Therefore, the system for displaying regions of interest described herein is an easy to use tool due to the design of its user interface which is very intuitive and results can be displayed as the processing is being done. Another advantage of this system is the adaptability of the region extraction method used in the means for processing. The behavior of the means for processing is adjusted, particularly by choosing one of the several possible region growth methods depending on the virtual buttons selected by the user.
The system for displaying regions of interest is associated with a method for displaying regions of interest comprising the steps of displaying the interface (the display of the virtual buttons and the window), of starting the region extraction method in response to a region extraction command, or of starting other operations as a function of the virtual buttons selected by the user (processing cancellation buttons, etc.). This method for displaying regions of interest (using the region extraction methods by region growth starting from a marker point) is implemented in the form of a computer program using coding means (C, C++ or other programming language). This is the computer program that the means for processing (for example a computer) may execute to implement the method for displaying regions of interest.
The user interface described in
In addition, while an embodiment of the invention has been described with reference to exemplary embodiments, it will be understood by those skilled in the art that various changes may be made in the function and/or way and/or result and equivalents may be substituted for elements thereof without departing from the scope and extent of the invention. In addition, many modifications may be made to adapt a particular situation or material to the teachings of the invention without departing from the essential scope thereof. Therefore, it is intended that the invention not be limited to the particular embodiment disclosed as the best mode contemplated for carrying out this invention, but that the invention will include all embodiments falling within the scope of the appended claims. Moreover, the use of the terms first, second, etc. or steps do not denote any order or importance, but rather the terms first, second, etc. or steps are used to distinguish one element or feature from another. Furthermore, the use of the terms a, an, etc. do not denote a limitation of quantity, but rather denote the presence of at least one of the referenced element or feature.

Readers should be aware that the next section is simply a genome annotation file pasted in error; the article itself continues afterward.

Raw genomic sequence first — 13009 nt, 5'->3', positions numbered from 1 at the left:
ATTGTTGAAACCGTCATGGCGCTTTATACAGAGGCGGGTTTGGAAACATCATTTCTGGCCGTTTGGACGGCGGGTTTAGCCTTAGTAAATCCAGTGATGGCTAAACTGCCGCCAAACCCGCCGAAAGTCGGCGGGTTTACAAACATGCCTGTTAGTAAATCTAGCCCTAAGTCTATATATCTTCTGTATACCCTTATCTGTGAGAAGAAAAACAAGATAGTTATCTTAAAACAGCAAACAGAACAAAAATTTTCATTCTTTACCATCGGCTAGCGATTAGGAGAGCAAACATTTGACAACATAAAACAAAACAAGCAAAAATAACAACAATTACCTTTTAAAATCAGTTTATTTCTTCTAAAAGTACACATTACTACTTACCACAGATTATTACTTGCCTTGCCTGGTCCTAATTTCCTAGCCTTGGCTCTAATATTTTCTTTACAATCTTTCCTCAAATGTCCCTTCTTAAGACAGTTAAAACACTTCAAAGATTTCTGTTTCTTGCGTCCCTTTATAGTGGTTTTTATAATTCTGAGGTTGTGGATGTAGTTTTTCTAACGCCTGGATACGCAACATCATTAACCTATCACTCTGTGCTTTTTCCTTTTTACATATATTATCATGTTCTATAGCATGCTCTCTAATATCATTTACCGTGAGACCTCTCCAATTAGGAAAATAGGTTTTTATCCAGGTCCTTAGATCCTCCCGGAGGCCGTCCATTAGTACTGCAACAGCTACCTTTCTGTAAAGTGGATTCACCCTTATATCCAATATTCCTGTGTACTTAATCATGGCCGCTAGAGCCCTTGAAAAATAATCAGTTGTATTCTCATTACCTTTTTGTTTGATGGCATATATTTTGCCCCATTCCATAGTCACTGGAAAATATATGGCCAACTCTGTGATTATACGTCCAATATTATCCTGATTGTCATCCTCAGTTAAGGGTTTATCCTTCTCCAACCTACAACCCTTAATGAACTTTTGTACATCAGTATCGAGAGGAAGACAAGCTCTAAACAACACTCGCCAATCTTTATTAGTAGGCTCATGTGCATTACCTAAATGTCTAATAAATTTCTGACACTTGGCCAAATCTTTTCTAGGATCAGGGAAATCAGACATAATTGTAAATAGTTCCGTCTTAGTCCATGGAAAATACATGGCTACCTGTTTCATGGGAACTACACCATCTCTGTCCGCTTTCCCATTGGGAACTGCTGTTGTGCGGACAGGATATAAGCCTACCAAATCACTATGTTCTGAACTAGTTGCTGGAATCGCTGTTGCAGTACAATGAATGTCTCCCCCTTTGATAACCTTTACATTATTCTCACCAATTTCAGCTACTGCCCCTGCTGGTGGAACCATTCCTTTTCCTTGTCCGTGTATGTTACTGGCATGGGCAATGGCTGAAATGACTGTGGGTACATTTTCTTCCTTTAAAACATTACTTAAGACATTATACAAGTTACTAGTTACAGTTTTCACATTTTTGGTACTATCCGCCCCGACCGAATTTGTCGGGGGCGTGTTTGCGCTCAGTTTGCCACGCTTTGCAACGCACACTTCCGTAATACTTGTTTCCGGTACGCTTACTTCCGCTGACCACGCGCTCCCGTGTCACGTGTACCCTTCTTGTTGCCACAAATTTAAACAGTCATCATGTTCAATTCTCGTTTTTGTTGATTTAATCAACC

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|U.S. Classification||382/128, 345/419, 382/154|
|International Classification||G06T15/00, G06K9/00|
|Cooperative Classification||G06T7/11, G06T7/155, G06T2207/30048, G06K9/342, G06K2009/366, G06K2209/05, G06T2207/10072, G06T2207/10132, G06T2207/20092|
|European Classification||G06T7/00S6, G06K9/34C, G06T7/00S1|
|Sep 29, 2006||AS||Assignment|
Owner name: GENERAL ELECTRIC COMPANY, NEW YORK
Free format text: ASSIGNMENT OF ASSIGNORS INTEREST;ASSIGNORS:KNOPLIOCH, JEROME;POUPON, FABRICE;REEL/FRAME:018358/0701;SIGNING DATES FROM 20060911 TO 20060913
Owner name: GENERAL ELECTRIC COMPANY, NEW YORK
Free format text: ASSIGNMENT OF ASSIGNORS INTEREST;ASSIGNORS:KNOPLIOCH, JEROME;POUPON, FABRICE;SIGNING DATES FROM 20060911 TO 20060913;REEL/FRAME:018358/0701
|Mar 13, 2015||FPAY||Fee payment|
Year of fee payment: 4